The girls and I were at the store browsing the craft aisle when I found some cool animal stencils. I immediately thought that these stencils would be perfect for Sponge Painting. I got really excited when I remembered that Kora had a plain white t-shirt in her closet that we could could paint. I showed Kora the animal stencils and asked if she wanted to paint a monkey shirt when we got home. Nope. She wanted a giraffe shirt. We bought the stencils and some yellow and orange fabric paint and went home to paint a giraffe shirt.
At home as I was getting our supplies ready I asked Kora if she was ready to paint her giraffe shirt. Nope. She wanted a monkey shirt. ¡Ay caramba!
I made sure to tape the stencil in place so it wouldn’t shift as Kora painted. (I ended up convincing her to paint the giraffe!)
With the stencil in place, all Kora needed now was the paint and a small square piece of sponge. I showed her how to dip her sponge in the paint and then dab it onto the giraffe.
I love how Kora’s shirt turned out so much I may have to go buy her (and Lila) some more white shirts to paint! We will also use the stencils to paint on paper. Kora would love if we got some butcher paper and painted a big zoo scene. I see a lot of Sponge Painting in our future!
What do you do when your child loves to paint and loves to play with rocks? Why you paint rocks of course! I’m not talking about painting pet rocks or anything fancy like that. I’m just talking about using a rock as our canvas and just covering it with paint!
We grabbed our paints and a couple of rocks from outside and then we were ready to get started. I poured several little dollops of paint out and then handed Kora a paint brush.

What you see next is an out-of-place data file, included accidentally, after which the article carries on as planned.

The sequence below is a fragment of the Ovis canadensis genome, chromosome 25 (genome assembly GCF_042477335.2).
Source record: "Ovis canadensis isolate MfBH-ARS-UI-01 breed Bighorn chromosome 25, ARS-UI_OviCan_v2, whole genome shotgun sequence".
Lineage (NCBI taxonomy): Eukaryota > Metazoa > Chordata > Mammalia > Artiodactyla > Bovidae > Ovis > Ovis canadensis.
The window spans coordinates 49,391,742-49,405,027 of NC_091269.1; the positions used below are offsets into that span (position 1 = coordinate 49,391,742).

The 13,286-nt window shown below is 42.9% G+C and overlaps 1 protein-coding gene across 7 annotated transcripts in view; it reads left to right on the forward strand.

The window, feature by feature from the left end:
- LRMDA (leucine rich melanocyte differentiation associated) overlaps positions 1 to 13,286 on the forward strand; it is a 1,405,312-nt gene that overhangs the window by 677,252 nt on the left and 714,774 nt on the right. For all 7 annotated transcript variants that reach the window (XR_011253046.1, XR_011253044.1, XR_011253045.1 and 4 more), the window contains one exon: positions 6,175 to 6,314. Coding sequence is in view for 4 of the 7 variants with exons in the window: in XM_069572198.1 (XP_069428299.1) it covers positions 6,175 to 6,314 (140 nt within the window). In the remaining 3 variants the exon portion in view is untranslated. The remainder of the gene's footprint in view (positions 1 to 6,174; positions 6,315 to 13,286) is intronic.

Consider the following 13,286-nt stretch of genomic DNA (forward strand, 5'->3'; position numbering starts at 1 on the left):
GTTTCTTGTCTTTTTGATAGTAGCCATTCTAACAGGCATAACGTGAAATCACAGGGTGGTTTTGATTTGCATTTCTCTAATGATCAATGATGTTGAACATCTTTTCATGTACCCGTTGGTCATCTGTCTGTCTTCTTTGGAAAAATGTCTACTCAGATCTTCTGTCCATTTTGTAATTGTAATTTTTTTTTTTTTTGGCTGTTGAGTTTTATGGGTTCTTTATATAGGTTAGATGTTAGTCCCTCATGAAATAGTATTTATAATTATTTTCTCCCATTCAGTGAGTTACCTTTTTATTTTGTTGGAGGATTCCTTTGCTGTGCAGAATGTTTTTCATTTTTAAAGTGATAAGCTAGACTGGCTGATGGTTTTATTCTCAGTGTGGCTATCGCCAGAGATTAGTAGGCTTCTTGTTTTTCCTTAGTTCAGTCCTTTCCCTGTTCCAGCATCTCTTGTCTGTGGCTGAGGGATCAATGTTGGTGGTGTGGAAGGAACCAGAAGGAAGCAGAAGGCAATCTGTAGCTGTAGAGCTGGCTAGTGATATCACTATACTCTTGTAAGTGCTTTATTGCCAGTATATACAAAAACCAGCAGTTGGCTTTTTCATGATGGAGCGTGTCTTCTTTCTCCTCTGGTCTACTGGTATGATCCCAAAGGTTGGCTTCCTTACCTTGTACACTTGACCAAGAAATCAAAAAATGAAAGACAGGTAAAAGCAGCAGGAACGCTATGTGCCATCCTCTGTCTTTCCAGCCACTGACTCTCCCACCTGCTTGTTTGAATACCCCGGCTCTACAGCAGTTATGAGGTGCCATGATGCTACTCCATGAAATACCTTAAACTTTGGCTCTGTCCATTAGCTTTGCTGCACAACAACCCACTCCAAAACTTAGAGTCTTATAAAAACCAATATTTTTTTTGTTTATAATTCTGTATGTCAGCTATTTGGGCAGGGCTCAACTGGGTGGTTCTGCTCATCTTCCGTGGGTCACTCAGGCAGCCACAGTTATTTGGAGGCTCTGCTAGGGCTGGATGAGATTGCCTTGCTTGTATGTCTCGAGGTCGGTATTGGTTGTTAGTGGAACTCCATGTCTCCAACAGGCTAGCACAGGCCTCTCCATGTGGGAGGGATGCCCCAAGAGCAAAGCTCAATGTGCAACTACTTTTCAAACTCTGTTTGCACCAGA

She started off painting one of the rocks pink. Then she switched to painting the other rock green. She continued to change colors and alternate rocks, but she kept painting the same spot on each rock.
After a few minutes of painting both rocks, she decided that I needed to paint one of the rocks. When she saw me painting other parts of the rocks, she branched out too.
Yesterday we made dinosaur eggs, and today they are dry and ready to hatch! I think I may actually be more excited about hatching the eggs than Kora is!
We took our dinosaur eggs outside, and built a nest to put them in. Kora loves playing with rocks so this was probably her favorite part!
To hatch the eggs we used an eye dropper and some vinegar. Each squirt of vinegar would cause the baking soda egg to bubble up and slowly start to break down.
A little patience is required for this step as it takes a while to break down the egg enough to actually get the dinosaur out. Kora did a pretty good job of using the eye dropper today. The steps were pretty repetitive – fill it up and squirt it out.
Kora hatched one more egg – a pteranodon – before running off to play with rocks. She really enjoyed hatching the eggs, but the eye dropper made the process a little tedious. Since we still have six more eggs, I’ll have to think of a different approach to hatching the eggs. I have a squirt bottle that I could fill with vinegar. Kora would be able to squirt the vinegar on the eggs with a little more pressure which should make the dinosaur hatch a little faster.
Making Dino Eggs and Hatching Dino Eggs has been a fun experiment. Since I’ve never created these baking soda eggs before I was a little nervous about how they would turn out, but I can honestly say that I was quite pleased with our result. And I’m kinda glad that Kora only hatched 2 of our 8 eggs. I can use the others to keep her busy on another day!